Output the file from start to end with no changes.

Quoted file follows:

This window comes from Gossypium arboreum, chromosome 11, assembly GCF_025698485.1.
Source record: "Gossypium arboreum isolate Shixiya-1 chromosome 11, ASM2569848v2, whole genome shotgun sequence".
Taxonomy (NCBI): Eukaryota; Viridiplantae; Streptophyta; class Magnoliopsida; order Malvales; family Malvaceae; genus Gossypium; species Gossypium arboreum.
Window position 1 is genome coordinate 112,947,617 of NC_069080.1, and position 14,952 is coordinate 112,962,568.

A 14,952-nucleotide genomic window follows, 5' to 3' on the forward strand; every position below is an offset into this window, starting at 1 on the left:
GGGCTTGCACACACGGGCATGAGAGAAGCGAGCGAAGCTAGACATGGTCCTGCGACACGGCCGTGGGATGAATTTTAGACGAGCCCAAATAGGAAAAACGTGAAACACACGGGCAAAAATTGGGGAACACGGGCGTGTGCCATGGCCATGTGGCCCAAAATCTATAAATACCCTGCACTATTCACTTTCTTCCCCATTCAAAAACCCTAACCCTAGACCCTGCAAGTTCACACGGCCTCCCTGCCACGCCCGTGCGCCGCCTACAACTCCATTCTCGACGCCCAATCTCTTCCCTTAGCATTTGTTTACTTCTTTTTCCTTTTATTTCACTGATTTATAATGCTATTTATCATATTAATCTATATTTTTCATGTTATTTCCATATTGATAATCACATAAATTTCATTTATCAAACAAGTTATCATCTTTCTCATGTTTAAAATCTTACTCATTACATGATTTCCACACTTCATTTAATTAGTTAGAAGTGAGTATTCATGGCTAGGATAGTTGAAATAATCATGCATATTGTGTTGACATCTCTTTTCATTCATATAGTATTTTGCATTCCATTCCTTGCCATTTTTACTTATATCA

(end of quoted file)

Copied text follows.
This window comes from Gossypium arboreum, chromosome 11, assembly GCF_025698485.1.
Source record: "Gossypium arboreum isolate Shixiya-1 chromosome 11, ASM2569848v2, whole genome shotgun sequence".
Taxonomy (NCBI): Eukaryota; Viridiplantae; Streptophyta; class Magnoliopsida; order Malvales; family Malvaceae; genus Gossypium; species Gossypium arboreum.
Window position 1 is genome coordinate 112,947,617 of NC_069080.1, and position 14,952 is coordinate 112,962,568.

A 14,952-nucleotide genomic window follows, 5' to 3' on the forward strand; every position below is an offset into this window, starting at 1 on the left:
GGGCTTGCACACACGGGCATGAGAGAAGCGAGCGAAGCTAGACATGGTCCTGCGACACGGCCGTGGGATGAATTTTAGACGAGCCCAAATAGGAAAAACGTGAAACACACGGGCAAAAATTGGGGAACACGGGCGTGTGCCATGGCCATGTGGCCCAAAATCTATAAATACCCTGCACTATTCACTTTCTTCCCCATTCAAAAACCCTAACCCTAGACCCTGCAAGTTCACACGGCCTCCCTGCCACGCCCGTGCGCCGCCTACAACTCCATTCTCGACGCCCAATCTCTTCCCTTAGCATTTGTTTACTTCTTTTTCCTTTTATTTCACTGATTTATAATGCTATTTATCATATTAATCTATATTTTTCATGTTATTTCCATATTGATAATCACATAAATTTCATTTATCAAACAAGTTATCATCTTTCTCATGTTTAAAATCTTACTCATTACATGATTTCCACACTTCATTTAATTAGTTAGAAGTGAGTATTCATGGCTAGGATAGTTGAAATAATCATGCATATTGTGTTGACATCTCTTTTCATTCATATAGTATTTTGCATTCCATTCCTTGCCATTTTTACTTATATCA